Energy storage and smart grid solutions firm Alfen is deploying a 30MW/68MWh battery storage project in the Netherlands for commissioning later this year, the largest under construction in the country.
The firm, which is also based in the Netherlands, will deliver a ‘The Battery Elements Energy Storage System’ for developer SemperPower’s Project Pollix project in Vlissingen. The companies are eying a commissioning date in the fourth quarter of 2023.
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It is the largest battery energy storage project in the Netherlands under construction by megawatt-hours capacity, narrowly beating a 30MW/63MWh system that Rolls-Royce is set to commission before then. Both projects have durations that are a little over two hours.
SemperPower will develop, finance and operate the energy storage system while Alfen will manage design, supply, civil works, installation, tests and long-term maintenance for the project.
Michelle Lesh, chief commercial officer for Alfen said: “Supporting grid challenges caused by increased intermittency from renewables and continued load growth is critical to Europe’s energy transition’s long-term success. Battery energy storage systems like Project Pollux play a crucial role in making our grid future-proof and effectively manage demands on the grid.”
The largest operational system today is a 24MW/48MWh project owned by developer GIGA Storage, the technology of which was provided by global power technology firm Wärtsilä, inaugurated in October last year.
The need for energy storage is growing in the Netherlands as it brings on more wind and solar and decommissions its coal and gas plants, which is causing difficulties for grid operators in what is already a highly congested grid due to the Netherlands’ population density.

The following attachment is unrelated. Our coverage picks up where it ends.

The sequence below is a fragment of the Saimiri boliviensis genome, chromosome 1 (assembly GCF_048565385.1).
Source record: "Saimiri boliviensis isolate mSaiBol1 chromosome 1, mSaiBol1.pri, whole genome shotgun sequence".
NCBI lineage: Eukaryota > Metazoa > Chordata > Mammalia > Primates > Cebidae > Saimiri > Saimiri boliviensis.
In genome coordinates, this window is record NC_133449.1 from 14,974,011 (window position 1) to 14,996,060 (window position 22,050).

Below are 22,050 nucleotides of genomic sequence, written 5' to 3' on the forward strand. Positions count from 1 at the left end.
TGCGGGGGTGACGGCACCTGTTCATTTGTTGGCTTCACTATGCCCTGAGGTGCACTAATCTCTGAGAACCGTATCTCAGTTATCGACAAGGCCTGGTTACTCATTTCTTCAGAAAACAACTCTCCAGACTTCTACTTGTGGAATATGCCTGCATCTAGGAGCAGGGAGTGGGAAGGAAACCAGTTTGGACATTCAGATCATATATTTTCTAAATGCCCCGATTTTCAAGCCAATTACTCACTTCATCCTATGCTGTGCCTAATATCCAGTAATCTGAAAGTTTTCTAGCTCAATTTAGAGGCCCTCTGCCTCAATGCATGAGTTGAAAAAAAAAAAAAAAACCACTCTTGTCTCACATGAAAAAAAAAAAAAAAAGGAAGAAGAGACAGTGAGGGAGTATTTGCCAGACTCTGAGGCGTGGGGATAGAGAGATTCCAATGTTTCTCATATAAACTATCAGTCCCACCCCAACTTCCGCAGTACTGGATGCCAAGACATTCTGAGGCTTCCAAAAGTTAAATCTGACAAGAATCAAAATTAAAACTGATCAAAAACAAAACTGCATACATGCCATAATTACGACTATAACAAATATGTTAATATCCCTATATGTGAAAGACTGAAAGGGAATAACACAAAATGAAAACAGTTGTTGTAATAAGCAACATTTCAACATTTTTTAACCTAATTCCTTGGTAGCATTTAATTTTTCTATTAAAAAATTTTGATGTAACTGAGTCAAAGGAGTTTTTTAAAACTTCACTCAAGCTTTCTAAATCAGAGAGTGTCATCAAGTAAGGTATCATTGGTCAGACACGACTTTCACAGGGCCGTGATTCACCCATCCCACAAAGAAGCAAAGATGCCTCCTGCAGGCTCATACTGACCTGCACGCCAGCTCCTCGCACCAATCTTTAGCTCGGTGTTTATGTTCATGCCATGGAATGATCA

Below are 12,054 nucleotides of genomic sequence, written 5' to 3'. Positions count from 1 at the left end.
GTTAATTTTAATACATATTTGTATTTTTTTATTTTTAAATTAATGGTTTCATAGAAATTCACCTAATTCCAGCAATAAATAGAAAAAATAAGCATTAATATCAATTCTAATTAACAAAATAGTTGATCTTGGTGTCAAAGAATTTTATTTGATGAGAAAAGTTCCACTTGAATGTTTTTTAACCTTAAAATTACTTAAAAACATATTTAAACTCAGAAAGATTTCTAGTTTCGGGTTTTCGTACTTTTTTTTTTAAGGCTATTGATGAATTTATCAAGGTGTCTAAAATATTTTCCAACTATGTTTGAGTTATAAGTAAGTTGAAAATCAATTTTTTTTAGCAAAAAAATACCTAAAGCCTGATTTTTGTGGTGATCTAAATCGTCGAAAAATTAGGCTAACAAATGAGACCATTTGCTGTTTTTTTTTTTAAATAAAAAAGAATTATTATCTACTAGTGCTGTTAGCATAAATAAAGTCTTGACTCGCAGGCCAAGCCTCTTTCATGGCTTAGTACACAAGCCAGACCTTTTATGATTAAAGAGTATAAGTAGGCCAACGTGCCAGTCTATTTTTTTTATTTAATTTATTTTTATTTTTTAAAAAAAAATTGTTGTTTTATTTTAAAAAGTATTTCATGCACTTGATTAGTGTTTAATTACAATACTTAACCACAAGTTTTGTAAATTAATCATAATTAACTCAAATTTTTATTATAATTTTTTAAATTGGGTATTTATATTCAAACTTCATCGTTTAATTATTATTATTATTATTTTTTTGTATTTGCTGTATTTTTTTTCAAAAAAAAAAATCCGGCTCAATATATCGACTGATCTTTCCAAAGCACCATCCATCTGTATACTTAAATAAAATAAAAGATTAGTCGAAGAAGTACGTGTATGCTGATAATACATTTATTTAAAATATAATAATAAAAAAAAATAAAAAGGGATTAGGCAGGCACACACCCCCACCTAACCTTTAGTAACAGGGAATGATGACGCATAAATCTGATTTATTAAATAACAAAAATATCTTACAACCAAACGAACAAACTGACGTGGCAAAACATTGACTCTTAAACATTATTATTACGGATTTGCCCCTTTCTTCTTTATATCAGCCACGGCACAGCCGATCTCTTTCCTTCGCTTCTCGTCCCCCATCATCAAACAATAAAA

However, the market has been held back by high grid fees for energy storage projects, which are classed as a user of electricity and so have to pay grid electricity ‘transportation’ fees. These can amount to around 60% of operating expenditure (opex) for a project, versus single digit figures in countries where energy storage is exempt from the most onerous charges, like Germany, Belgium and the UK.
Another grid challenge for energy storage in the Netherlands is that the grid operator has to take into account all generating assets’ peak output when deciding whether to integrate new assets, meaning some local regions have reached limits for the feed-in of any new renewable generation or storage.
As previously reported by Energy-Storage.news, some battery storage firms are exploring the possibility of time-limited contracts with system operators where they would only be allowed to charge or discharge at certain times.
Projects online today can play in a grid ancillary service market of 115MW for FCR and around 350MW for AFRR – both of which can also be provided to other countries, expanding the available market – alongside other grid services and wholesale trading.
The two-hour-plus duration for the country’s first major projects outlined earlier indicates that the market is moving to a merchant, energy trading model relatively earlier than earlier-movers like the UK and Germany did. The UK market only really stared moving past one-hour durations as standard last year while most German projects still tend to be an hour, or a little more.